3. The Burien City Council is right to not get directly involved in funding transit service. It has never been their responsibility.

    That said, the King County Council has essentially carte blanche over where to put service. If they want the service hours to come out of Burien, they could do creative things like:

    1. Have the 122 stay on Des Moines Memorial Way, and take a right turn at 156th Way to head to Tukwila International Boulevard Station.
    2. Have the 132 go to TIBS, instead of Burien TC, saving a few minutes on each run, all day. This wouldn’ just free up some hours to invest in the 120 all day, but would also be a huge improvement in connectivity for riders like me. What was once the major source of ridership west of TIBS, the drug clinic, is now a regional water runoff detention pond.

    If the county doesn’t want to invest in service hours or improve routing on the 132 while using fewer hours, consider a one-time capital expenditure: Double-talls for the 121!

    1. Great ideas. There are a ton of things that could be done; what I’m interested in (and what I hinted at in the post) is what *will* be done, given the incentives created by Prop 1.

      It maybe unwise to over-generalize from this one example, but I can see a future where long-distance, all-day frequent routes that cross jurisdictions (like the 120) gradually lose political support in favor of express routes used by commuters & “choice” riders. Right or wrong, it’s an interesting potential consequence of the post-Prop-1 world. But I’m probably getting way ahead of myself.

      1. I suspect if you took a scientific poll out in the suburbs, you’d get overwhelming support for deprioritizing all-day frequent routes in favor of commuter buses, so I’d look at this as democracy in action. It’s hard to get too upset about that.

      2. I could easily see this as a trend, for the reasons you and William mentioned. But I think there are exceptions, and this may be one of them. Not only is the population spread out throughout here (unlike most of Seattle, where the population increases substantially as you enter the city) but Burien is a reasonable destination, especially for transfers. For example, if you want to take a bus from White Center (or even a bit north) to SeaTac, you will want to travel this corridor. Plus there are plenty of small community shops all along here. I would love to see the numbers on this route, but it wouldn’t surprise me if a fair number of riders get on and off well before downtown.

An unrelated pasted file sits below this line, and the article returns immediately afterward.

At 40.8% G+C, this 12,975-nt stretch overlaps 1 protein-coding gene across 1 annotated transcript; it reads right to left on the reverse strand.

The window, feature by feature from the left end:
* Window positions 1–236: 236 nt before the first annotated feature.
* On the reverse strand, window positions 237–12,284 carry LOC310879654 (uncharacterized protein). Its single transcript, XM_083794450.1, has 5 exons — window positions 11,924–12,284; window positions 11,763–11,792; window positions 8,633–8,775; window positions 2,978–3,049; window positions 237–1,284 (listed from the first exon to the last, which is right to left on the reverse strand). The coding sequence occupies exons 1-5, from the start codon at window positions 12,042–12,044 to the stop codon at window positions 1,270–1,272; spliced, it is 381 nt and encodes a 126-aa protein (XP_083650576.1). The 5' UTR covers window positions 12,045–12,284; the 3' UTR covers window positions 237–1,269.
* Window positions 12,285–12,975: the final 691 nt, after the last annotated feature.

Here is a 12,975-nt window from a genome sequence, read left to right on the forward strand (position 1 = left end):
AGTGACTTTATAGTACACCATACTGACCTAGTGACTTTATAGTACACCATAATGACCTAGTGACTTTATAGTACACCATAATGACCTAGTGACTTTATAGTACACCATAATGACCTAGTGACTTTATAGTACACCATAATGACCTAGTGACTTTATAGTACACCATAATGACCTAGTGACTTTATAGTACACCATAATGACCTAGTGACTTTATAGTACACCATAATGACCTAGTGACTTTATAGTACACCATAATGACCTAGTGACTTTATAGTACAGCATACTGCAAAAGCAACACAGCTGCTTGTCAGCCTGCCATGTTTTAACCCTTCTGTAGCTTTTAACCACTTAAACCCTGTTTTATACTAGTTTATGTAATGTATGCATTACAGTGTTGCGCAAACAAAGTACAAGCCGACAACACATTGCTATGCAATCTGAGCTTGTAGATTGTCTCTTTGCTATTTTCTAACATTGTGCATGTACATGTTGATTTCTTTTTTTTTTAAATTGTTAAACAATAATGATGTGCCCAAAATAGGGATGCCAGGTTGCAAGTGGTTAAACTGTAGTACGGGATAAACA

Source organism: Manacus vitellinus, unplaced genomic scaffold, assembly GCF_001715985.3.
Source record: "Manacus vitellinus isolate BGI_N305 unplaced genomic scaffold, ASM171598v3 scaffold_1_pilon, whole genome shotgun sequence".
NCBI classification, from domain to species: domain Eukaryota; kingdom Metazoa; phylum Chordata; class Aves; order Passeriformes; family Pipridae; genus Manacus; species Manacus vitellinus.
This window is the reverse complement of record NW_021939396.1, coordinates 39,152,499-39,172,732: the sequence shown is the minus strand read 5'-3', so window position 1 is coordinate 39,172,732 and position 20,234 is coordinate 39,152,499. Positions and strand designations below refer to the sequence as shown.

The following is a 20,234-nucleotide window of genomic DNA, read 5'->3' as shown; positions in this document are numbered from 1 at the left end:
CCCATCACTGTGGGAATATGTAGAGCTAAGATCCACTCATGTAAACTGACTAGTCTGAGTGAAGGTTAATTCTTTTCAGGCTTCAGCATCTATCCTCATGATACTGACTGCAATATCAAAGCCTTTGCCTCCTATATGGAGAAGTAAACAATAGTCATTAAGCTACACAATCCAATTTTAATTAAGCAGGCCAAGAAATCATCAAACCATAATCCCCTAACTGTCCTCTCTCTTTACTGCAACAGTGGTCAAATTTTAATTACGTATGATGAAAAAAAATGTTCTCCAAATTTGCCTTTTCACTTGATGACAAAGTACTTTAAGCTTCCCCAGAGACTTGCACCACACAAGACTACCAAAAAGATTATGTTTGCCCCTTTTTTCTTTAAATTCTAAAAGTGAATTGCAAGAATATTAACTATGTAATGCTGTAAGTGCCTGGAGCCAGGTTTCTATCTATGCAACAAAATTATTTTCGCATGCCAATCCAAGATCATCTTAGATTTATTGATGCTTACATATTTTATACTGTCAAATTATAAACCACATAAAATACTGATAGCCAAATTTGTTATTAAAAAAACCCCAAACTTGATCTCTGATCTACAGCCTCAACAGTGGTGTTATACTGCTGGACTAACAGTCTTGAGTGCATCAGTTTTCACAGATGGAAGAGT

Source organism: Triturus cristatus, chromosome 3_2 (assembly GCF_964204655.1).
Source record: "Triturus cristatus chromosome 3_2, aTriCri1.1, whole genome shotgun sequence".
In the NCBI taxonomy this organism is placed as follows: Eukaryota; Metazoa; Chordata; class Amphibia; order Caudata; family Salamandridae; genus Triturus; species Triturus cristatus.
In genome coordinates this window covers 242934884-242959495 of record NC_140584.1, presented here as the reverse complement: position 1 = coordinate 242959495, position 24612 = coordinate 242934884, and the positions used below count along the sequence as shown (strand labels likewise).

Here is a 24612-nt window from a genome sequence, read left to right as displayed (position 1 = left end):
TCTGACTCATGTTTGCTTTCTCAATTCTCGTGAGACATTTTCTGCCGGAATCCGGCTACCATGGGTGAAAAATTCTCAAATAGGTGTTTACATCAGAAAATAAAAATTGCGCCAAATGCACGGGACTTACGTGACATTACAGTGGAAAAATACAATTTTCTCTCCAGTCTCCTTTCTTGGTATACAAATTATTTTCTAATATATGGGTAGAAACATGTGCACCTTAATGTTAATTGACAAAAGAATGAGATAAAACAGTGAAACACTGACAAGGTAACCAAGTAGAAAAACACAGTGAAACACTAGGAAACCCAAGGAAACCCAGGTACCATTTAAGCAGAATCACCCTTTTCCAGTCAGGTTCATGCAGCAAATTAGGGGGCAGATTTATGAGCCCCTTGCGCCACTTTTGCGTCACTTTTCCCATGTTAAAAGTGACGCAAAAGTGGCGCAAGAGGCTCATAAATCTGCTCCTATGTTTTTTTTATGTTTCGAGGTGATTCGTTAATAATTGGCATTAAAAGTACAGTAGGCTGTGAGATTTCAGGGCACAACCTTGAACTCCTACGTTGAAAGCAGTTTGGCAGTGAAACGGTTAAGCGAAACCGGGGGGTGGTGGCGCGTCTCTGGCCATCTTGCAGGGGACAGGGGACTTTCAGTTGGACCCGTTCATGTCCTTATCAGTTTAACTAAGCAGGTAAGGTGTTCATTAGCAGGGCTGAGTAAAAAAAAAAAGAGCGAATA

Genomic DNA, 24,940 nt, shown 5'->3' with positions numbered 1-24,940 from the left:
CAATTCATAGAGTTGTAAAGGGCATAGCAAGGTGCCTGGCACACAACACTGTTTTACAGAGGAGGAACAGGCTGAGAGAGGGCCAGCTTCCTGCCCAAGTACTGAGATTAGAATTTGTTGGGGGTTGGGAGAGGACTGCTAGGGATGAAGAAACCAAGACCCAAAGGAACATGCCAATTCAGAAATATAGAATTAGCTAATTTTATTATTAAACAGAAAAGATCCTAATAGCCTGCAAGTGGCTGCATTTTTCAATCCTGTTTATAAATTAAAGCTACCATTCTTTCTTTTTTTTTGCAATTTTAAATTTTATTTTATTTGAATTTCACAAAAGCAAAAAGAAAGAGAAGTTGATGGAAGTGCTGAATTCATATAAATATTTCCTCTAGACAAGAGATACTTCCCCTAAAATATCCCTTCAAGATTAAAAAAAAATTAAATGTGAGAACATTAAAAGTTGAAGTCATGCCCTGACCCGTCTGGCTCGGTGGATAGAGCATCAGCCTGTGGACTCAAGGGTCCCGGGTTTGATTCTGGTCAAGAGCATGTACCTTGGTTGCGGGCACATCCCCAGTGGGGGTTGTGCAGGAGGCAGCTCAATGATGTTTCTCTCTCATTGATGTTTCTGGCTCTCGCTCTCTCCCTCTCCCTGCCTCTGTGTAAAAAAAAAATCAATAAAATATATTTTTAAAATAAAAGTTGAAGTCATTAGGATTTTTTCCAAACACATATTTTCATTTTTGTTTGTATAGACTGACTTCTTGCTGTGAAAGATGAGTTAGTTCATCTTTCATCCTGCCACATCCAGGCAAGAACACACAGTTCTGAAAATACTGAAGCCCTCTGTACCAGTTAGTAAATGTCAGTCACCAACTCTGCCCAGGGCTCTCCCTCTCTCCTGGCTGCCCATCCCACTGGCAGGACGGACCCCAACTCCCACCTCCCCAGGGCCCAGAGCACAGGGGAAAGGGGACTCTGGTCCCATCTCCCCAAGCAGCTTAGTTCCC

3. I should have looked at the ridership numbers before I posted. It pretty much confirmed what I thought. While the bulk of riders are traveling to or from downtown, a substantial number aren’t. There are quite a few people who get on the bus at 15th and Roxbury, and are then headed south. There seem to be a fair number getting on a south bound bus after that as well. One can only guess how many get on the bus right before then and then get off later, but I would imagine there are few. Truncating this bus would hurt. I hope for the sake of the riders it doesn’t happen, but I could easily seeing that happen. I know we aren’t really talking about truncation of all of the 120 buses, but not adding in new service for folks that could really use it would be a shame.

      4. William,

        It may be Democracy, but it’s the “beggar thy neighbor” sort. The people who ride all day Frequent Service routes for the most part have no choice in the matter. Many cannot drive because of a disability, license forfeiture or because they are uninsurable. Others simply cannot afford a car.